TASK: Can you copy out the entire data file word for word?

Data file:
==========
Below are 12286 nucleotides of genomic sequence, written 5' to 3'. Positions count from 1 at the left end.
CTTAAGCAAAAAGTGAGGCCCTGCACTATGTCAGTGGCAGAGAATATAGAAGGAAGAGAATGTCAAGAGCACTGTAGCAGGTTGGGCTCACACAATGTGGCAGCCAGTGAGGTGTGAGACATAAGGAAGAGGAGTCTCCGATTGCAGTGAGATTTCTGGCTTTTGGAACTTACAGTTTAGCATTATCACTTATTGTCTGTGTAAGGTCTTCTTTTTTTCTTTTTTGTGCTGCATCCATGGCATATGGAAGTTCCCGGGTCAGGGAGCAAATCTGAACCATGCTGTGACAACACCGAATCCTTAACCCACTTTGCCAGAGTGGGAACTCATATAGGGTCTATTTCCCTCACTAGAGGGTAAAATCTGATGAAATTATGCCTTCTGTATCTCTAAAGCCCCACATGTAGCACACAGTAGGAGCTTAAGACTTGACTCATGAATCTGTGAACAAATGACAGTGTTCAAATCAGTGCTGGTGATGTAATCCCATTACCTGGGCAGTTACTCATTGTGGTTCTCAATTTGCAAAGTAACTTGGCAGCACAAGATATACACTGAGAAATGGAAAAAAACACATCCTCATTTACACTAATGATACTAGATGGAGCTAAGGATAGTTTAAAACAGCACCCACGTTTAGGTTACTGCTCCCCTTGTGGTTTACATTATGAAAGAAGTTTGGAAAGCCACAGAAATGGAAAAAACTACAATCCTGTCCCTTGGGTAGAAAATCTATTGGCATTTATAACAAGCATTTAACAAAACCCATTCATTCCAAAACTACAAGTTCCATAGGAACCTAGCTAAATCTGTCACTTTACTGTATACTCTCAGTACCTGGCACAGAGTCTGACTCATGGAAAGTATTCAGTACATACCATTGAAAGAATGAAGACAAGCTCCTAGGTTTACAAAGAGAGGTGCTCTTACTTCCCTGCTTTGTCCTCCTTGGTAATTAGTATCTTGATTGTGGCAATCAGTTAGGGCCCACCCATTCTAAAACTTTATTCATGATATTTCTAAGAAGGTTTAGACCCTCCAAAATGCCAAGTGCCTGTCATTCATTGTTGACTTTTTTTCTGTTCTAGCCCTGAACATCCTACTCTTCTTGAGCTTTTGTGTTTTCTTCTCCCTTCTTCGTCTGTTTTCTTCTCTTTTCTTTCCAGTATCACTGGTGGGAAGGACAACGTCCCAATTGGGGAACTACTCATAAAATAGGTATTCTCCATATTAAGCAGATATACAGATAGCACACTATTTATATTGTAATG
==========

Below are 12286 nucleotides of genomic sequence, written 5' to 3'. Positions count from 1 at the left end.
CTTAAGCAAAAAGTGAGGCCCTGCACTATGTCAGTGGCAGAGAATATAGAAGGAAGAGAATGTCAAGAGCACTGTAGCAGGTTGGGCTCACACAATGTGGCAGCCAGTGAGGTGTGAGACATAAGGAAGAGGAGTCTCCGATTGCAGTGAGATTTCTGGCTTTTGGAACTTACAGTTTAGCATTATCACTTATTGTCTGTGTAAGGTCTTCTTTTTTTCTTTTTTGTGCTGCATCCATGGCATATGGAAGTTCCCGGGTCAGGGAGCAAATCTGAACCATGCTGTGACAACACCGAATCCTTAACCCACTTTGCCAGAGTGGGAACTCATATAGGGTCTATTTCCCTCACTAGAGGGTAAAATCTGATGAAATTATGCCTTCTGTATCTCTAAAGCCCCACATGTAGCACACAGTAGGAGCTTAAGACTTGACTCATGAATCTGTGAACAAATGACAGTGTTCAAATCAGTGCTGGTGATGTAATCCCATTACCTGGGCAGTTACTCATTGTGGTTCTCAATTTGCAAAGTAACTTGGCAGCACAAGATATACACTGAGAAATGGAAAAAAACACATCCTCATTTACACTAATGATACTAGATGGAGCTAAGGATAGTTTAAAACAGCACCCACGTTTAGGTTACTGCTCCCCTTGTGGTTTACATTATGAAAGAAGTTTGGAAAGCCACAGAAATGGAAAAAACTACAATCCTGTCCCTTGGGTAGAAAATCTATTGGCATTTATAACAAGCATTTAACAAAACCCATTCATTCCAAAACTACAAGTTCCATAGGAACCTAGCTAAATCTGTCACTTTACTGTATACTCTCAGTACCTGGCACAGAGTCTGACTCATGGAAAGTATTCAGTACATACCATTGAAAGAATGAAGACAAGCTCCTAGGTTTACAAAGAGAGGTGCTCTTACTTCCCTGCTTTGTCCTCCTTGGTAATTAGTATCTTGATTGTGGCAATCAGTTAGGGCCCACCCATTCTAAAACTTTATTCATGATATTTCTAAGAAGGTTTAGACCCTCCAAAATGCCAAGTGCCTGTCATTCATTGTTGACTTTTTTTCTGTTCTAGCCCTGAACATCCTACTCTTCTTGAGCTTTTGTGTTTTCTTCTCCCTTCTTCGTCTGTTTTCTTCTCTTTTCTTTCCAGTATCACTGGTGGGAAGGACAACGTCCCAATTGGGGAACTACTCATAAAATAGGTATTCTCCATATTAAGCAGATATACAGATAGCACACTATTTATATTGTAATG